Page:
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Restaurants / Openings

New Heights Restaurant Promises to be Different from its Award-Winning Sibling

Inside a Greek Dream Team’s New Plans

BY // 04.11.17
photography Christine Lee

The Helen Greek Food and Wine team is turning lemons into lemonade after closing its second restaurant concept — Italian eatery Arthur Ave — less than one year after its high-profile debut. The 3,500 square-foot digs that once served classics like red sauce and meatballs may be down, but it’s certainly not out.

In fact, the culinary clan behind the shuttered space — sommelier Evan Turner, director of operations Tim Faiola, executive chef William Wright, and chef de cuisine Mercedes Gomez — is breathing new life into the space, channeling its Greek origins for a second iteration of the group’s award-winning Rice Village restaurant Helen. Helen in the Heights, a Helen Greek Food and Wine spinoff of sorts, makes its official debut today, adding to the ever-burgeoning Heights restaurant scene.

While the new Helen location will channel the spirit of its predecessor, don’t expect an exact replica of its Rice Village sibling.

“The concept we are looking to execute with Helen in the Heights is going to be very different from Helen Greek Food and Wine,” Wright says. “I think a lot of guests are expecting a duplication of that project, but Helen in the Heights will be creative and unique on its own, offering dishes and other elements that can’t be found at the original Helen.”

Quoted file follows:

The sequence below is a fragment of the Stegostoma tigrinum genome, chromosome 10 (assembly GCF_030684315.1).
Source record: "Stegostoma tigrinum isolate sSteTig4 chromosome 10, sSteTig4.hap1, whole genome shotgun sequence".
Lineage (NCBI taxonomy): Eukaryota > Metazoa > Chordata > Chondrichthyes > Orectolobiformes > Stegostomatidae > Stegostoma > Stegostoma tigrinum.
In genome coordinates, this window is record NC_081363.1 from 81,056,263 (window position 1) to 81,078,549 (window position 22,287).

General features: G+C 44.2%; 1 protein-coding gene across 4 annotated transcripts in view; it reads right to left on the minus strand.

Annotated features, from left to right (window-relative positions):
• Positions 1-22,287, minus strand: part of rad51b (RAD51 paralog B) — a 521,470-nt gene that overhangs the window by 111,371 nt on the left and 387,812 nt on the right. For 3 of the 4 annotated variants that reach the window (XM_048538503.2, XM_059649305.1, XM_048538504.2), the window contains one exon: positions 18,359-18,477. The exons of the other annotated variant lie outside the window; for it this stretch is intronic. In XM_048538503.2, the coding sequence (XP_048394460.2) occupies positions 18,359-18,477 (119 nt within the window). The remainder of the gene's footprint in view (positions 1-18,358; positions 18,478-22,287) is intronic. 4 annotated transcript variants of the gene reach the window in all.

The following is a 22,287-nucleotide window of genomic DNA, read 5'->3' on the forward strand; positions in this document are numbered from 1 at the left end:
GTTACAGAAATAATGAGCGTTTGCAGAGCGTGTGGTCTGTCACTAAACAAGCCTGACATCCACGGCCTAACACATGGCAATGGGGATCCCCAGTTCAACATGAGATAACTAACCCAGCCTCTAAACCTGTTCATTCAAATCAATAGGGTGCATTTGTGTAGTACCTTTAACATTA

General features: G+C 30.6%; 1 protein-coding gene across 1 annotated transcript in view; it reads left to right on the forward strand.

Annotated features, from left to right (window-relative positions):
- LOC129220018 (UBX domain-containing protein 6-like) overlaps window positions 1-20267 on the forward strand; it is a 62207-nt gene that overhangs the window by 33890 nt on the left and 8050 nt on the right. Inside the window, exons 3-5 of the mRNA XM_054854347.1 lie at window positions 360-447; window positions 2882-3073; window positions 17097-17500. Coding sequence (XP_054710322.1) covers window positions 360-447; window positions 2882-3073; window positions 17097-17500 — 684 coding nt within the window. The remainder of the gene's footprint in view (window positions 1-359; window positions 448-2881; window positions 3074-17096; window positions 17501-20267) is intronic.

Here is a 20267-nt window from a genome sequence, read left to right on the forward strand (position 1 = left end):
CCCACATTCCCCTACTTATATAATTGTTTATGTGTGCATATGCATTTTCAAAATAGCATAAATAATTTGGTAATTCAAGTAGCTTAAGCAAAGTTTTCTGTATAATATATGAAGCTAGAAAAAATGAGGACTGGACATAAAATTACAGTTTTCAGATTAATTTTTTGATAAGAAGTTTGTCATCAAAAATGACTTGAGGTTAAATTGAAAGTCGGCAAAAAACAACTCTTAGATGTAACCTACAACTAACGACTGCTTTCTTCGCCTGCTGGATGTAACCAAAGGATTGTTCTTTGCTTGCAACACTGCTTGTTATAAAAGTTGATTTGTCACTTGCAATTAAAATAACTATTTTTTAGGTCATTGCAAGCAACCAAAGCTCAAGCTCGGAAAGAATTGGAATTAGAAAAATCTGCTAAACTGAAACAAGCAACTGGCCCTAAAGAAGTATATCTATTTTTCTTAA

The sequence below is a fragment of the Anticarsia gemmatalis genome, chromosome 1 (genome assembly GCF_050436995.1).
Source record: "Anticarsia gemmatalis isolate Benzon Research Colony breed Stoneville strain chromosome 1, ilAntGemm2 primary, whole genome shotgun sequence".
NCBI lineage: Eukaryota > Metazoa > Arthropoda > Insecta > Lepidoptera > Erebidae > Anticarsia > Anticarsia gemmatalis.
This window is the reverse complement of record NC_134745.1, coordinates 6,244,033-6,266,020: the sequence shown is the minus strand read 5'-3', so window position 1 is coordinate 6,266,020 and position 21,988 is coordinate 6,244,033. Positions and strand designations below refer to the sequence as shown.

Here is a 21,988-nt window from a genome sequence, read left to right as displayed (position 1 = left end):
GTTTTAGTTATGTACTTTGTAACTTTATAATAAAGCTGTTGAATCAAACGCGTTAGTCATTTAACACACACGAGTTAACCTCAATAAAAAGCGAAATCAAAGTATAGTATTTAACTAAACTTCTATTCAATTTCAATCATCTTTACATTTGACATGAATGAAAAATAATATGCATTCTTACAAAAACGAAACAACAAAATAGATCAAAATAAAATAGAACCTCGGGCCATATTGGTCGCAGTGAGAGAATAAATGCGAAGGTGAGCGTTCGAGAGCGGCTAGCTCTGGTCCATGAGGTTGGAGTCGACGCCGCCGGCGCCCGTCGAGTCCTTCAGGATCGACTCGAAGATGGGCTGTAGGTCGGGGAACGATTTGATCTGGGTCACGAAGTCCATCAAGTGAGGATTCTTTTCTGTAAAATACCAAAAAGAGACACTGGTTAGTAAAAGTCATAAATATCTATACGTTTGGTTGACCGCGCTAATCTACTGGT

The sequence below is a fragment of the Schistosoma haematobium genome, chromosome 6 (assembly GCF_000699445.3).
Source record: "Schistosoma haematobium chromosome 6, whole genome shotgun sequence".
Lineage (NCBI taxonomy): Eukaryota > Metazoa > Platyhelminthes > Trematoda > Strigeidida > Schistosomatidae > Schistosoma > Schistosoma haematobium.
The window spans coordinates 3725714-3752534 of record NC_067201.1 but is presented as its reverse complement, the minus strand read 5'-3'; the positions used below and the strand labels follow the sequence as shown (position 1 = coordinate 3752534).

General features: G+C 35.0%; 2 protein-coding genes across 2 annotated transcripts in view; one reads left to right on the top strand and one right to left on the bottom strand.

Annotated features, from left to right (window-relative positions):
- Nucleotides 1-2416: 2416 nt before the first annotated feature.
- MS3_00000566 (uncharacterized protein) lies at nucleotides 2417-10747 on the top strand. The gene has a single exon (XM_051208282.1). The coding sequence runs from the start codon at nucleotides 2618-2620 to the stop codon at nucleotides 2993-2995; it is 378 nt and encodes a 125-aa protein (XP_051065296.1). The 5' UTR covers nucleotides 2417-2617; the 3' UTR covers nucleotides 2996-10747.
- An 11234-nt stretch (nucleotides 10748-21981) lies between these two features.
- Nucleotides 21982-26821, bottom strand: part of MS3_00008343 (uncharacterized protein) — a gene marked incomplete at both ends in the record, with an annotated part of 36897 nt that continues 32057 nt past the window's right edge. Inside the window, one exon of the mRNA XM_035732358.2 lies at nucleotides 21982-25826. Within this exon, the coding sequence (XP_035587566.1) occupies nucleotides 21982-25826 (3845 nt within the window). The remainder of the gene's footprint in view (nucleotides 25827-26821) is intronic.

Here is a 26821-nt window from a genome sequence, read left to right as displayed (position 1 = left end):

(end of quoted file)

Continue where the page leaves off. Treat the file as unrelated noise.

While Helen Greek Food and Wine showcases modern takes on Greek cuisine, Helen in the Heights will feature a broad variety of Greek classics — think pastitsio with pasta, spiced beef, tomato, and béchamel sauce; layered Greek staple moussaka; and a bevy of souvlakis and gyros utilizing lamb, beef, feta-brined chicken, pork, and shrimp.

“The concept we are looking to execute with Helen in the Heights is going to be very different.”

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Turner, the mastermind and sommelier behind the Helen brand, unveils a 100 percent Greek wine list featuring bottles priced at $80 or less, many of which have never been available in Texas or the United States … until now. Bar manager Josh Bearden also utilizes Greek spirits for the restaurant’s Greek-centric cocktail list.

In addition to the menu, one of the biggest contrasts between the two restaurants will be the size. Helen in the Heights provides more than double the square footage of Helen’s petite Rice Village location and will be able to host large private parties on the building’s seventh floor.

Helen in the Heights will be open only during dinner hours throughout the first two weeks of service. Helen in the Heights, 1111 Studewood Street, 832.582.7146, helengreek.com

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